My adventure this morning starts at Anthony’s Gap, NM for a quest to reach the Northern Pass. My goal is to find a route all the way around the Franklin Mountains which would make a challenging course for a 50K race.
The mountain bikers already have a 50 mile route established for their Puzzler race that is held every January and I have been studying their maps on Geobetty.com to find the way.
Last week I made it to Northern Pass from the Northeast side via the Lazy Cow trail which was about 7.7 miles one way. This morning I will scout the way from the Northwestern side of the mountain.
My three dogs, Lucy, Sierra and Taz, will keep me company today. Lucy is carrying some water in her saddlebags to place along the route to be used another day when I attempt to run all the way around the mountain. This is the only way, short of water-witching, to survive a journey in this harsh inhospitable desert.
The trail is hard to find at first. We look for a manmade pile of rocks that marks the trailhead and then soon enter an arroyo that parallels a highway. We keep to the left of the ditch so we don’t miss our exit out. Two rock cairns mark the way, so we climb out and run along the western slope of the mountains.
After two miles we reach a junction where we stash the water. A small sign that has blown onto the ground reads “Up, Up, and Away”. We turn left and start the ascent switch backing as we go. The trail is very rugged with lots of rocks, creosote bush stumps and roots. Occasionally, we cross large slabs of rock that appear to have oozed out of a volcano.
When we reach the top, I expect to be at the same location I was last week, but I’m not. Is this the Northern Pass or am I lost? Did I reach the Pass last week or some other high trail in the Franklins? Hmmm.....
Nevertheless, we keep going along a beautiful trail that winds around through a canyon. Sotol is growing all over the slopes as well as many different species of cactus. Ocotillos and Texas Rainbow Cactus are blooming and bees are buzzing around taking advantage of the food source.
After descending the mountain for some time, we reach a dry wash that looks familiar. I’ve reached Hitt Canyon and suddenly realize that the trail I was on last week seems to be a path to nowhere even though it is marked with a state park sign that reads “Hike and Bike Trail”. It does not appear on any maps that I've seen.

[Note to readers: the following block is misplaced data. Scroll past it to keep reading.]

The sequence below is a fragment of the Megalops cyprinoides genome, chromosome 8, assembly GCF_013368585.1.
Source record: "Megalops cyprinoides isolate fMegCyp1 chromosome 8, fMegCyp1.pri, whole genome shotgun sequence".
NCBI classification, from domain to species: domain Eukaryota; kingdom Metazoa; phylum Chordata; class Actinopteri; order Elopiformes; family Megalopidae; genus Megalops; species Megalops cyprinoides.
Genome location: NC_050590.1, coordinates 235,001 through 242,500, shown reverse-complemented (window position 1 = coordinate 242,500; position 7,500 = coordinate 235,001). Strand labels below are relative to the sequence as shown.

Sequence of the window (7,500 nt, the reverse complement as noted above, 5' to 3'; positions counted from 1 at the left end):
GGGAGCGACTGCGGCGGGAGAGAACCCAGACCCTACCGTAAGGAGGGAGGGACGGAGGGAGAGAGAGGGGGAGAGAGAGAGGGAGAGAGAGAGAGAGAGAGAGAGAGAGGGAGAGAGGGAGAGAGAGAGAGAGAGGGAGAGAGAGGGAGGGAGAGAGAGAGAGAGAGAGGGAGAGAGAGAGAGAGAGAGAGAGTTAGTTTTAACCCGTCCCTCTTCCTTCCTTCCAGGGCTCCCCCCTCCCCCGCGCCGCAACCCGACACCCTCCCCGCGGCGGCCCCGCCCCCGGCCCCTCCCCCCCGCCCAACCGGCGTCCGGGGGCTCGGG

I’ll have to explore that trail again on another day to see where it goes. For now, I decide to turn around and head back as the dogs are looking very hot. I give them some water from my camelbak and switch the saddlebags from Lucy to Sierra. Everyone pulls their own weight on this excursion.
On the way back we stumble across a large whiptail lizard who poses for a picture. I learned about this guy from Abigail over at 1000 Miles on my own two feet who recently saw one on the other side of the mountain near the Aztec cave (Tom Mays Unit). I wonder if they are related.
After making the climb back up and over, I feel something stuck to my shoe and stop for a look. A dried shin dagger stalk has penetrated my shoe, but fortunately did not reach all the way to my foot. That certainly would have left a mark; not to mention, been very painful. I pull the sharp point out and continue switchbacking down the slope. The dogs are looking hot again so we stop and I give them a drink from one of the bottles of water we stashed earlier.
After completing a total of 10 miles we are back to my truck where the dogs rest in the shade while I stretch out my muscles. If you would like to check out the trails from Anthony’s Gap, take Hwy 404 from I-10 just across the Texas border from El Paso. After 5 miles you will reach a closed gate on the right where you can enter and park. For a short hike to Anthony Cave, take the main dirt road straight and then follow a trail to the left.
See you on the trail.